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Selectmen Approve Special Town Meeting Warrant

The Board of Selectmen voted unanimously on September 19 to approve a 37-article warrant for the October 24 Special Town Meeting. The meeting begins at 7:30 p.m. in Town Hall. Before doing so, the board met with Finance Director Zachary Taylor to review how Fiscal Year 2016 ended on June 30 and go over spending plans for the Special Town Meeting. Twenty-seven of the articles involving spending or transferring funds and five are proposed amendments to the town's Zoning By-laws

"We were able to hit all our goals and exceed them," Taylor said about Fiscal Year 2016, which ended on June 30. "We're in an excellent position," Selectmen Chairman Buckley commented. "I've never seen a balance sheet that looks this strong."

After reviewing with Taylor the plans for spending funds at the Special Town Meeting, Selectman Brian Murray called them "a very responsible approach" to pay for capital items, pay down debt, put money into savings and give taxpayers some relief.

Selectman William Kingkade asked Taylor if the town was not funding something that it should be. "I feel like we've covered pretty much everything," the finance director responded.

The Finance Committee reviewed all but two of the articles in late September. If all articles are funded according to spending plans agreed to by the Board of Selectmen, Town Administrator, Finance Director and Finance Committee last month, the total amount to be raised by property taxes in the current fiscal year would be reduced by $2 million and the town will have $500,000 in excess levy capacity – basically an additional amount that could be spent under the structures of Proposition 2 ½, but the town will not do so. The town also will have $1.8 million in uncommitted funds in its "Free Cash" account.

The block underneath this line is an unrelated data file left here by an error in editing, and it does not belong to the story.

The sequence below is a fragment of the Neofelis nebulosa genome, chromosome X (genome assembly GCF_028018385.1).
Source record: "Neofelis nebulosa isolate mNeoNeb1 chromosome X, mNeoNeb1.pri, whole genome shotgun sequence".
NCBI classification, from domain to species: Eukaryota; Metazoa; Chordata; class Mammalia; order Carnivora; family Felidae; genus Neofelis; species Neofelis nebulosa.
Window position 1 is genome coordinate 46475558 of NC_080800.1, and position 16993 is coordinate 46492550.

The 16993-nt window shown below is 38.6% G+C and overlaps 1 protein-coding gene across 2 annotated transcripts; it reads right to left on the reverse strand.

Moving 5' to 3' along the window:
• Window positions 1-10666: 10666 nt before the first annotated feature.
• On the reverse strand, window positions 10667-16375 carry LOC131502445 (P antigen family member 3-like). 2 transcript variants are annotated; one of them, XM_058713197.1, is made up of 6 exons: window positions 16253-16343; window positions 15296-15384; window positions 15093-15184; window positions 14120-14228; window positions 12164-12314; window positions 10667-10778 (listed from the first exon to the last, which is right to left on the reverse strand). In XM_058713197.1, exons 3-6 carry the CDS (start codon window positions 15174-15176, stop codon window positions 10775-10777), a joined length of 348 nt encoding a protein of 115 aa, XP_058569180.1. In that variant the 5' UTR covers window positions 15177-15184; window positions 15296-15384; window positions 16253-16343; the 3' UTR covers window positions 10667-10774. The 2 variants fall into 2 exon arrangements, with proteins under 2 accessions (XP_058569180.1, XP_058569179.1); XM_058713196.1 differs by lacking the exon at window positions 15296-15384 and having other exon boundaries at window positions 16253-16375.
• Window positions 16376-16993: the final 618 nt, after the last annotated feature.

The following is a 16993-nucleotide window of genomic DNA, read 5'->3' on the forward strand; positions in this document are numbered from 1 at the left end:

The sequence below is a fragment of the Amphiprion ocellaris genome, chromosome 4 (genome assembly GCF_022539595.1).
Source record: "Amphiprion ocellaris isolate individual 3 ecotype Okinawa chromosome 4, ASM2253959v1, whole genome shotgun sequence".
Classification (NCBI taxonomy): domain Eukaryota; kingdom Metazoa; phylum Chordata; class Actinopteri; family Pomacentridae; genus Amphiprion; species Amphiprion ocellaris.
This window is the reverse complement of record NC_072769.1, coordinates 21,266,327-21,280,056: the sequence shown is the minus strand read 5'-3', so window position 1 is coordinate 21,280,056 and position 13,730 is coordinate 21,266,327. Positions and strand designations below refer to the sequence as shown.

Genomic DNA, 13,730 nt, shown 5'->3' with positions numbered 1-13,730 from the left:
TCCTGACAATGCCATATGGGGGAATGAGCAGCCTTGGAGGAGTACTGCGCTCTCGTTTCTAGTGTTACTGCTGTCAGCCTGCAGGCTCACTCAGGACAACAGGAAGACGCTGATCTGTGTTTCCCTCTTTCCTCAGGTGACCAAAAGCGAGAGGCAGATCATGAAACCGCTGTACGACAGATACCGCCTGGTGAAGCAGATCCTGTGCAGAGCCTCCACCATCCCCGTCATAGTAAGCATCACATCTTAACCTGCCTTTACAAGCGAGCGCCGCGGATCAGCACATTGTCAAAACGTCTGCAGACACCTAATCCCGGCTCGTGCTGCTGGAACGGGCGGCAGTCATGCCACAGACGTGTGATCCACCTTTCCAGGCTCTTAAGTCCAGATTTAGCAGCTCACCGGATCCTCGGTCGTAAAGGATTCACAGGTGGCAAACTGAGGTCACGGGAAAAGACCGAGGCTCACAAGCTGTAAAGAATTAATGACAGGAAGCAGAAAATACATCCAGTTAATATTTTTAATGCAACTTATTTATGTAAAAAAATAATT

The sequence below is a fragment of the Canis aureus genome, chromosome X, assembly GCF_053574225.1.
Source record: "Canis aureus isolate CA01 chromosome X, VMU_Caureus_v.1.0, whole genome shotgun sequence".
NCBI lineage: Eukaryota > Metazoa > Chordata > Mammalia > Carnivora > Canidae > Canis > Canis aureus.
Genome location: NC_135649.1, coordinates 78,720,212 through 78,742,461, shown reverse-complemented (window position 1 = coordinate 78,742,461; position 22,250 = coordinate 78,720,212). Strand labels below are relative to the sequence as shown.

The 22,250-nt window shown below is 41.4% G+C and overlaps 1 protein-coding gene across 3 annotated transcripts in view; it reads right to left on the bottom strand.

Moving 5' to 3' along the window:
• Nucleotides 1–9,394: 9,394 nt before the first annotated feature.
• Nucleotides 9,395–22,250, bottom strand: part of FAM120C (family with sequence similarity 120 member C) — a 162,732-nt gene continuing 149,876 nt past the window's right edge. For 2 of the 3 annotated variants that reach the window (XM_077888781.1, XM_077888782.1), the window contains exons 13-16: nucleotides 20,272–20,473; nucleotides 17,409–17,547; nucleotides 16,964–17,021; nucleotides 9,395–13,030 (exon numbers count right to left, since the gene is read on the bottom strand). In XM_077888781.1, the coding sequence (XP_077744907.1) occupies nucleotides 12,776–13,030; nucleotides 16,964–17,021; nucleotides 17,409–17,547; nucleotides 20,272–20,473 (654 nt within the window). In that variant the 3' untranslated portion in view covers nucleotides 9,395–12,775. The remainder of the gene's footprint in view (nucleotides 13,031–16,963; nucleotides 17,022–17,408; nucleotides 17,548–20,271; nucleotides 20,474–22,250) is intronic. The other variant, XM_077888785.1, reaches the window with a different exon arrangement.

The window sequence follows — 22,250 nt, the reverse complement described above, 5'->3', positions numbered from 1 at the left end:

A copy of the October 24 Special Town Meeting Warrant is available at on the Finance Committee page.

Town's "Free Cash" Certified at $6.1 Million

The Massachusetts Department of Revenue certified the town's "free cash" at $6.1 million in late September – a figure $1.1 million higher than the preliminary estimate Finance Director Zachary Taylor gave town officials earlier that month. The increase primarily is due to the way the town traditionally has handled deficits in its snow and ice removal budgets –incurring the expense in one fiscal year but paying it off in the next fiscal year, town financial officials explained. Because this past winter was so mild, there is no snow and ice deficit to be paid off, they explained.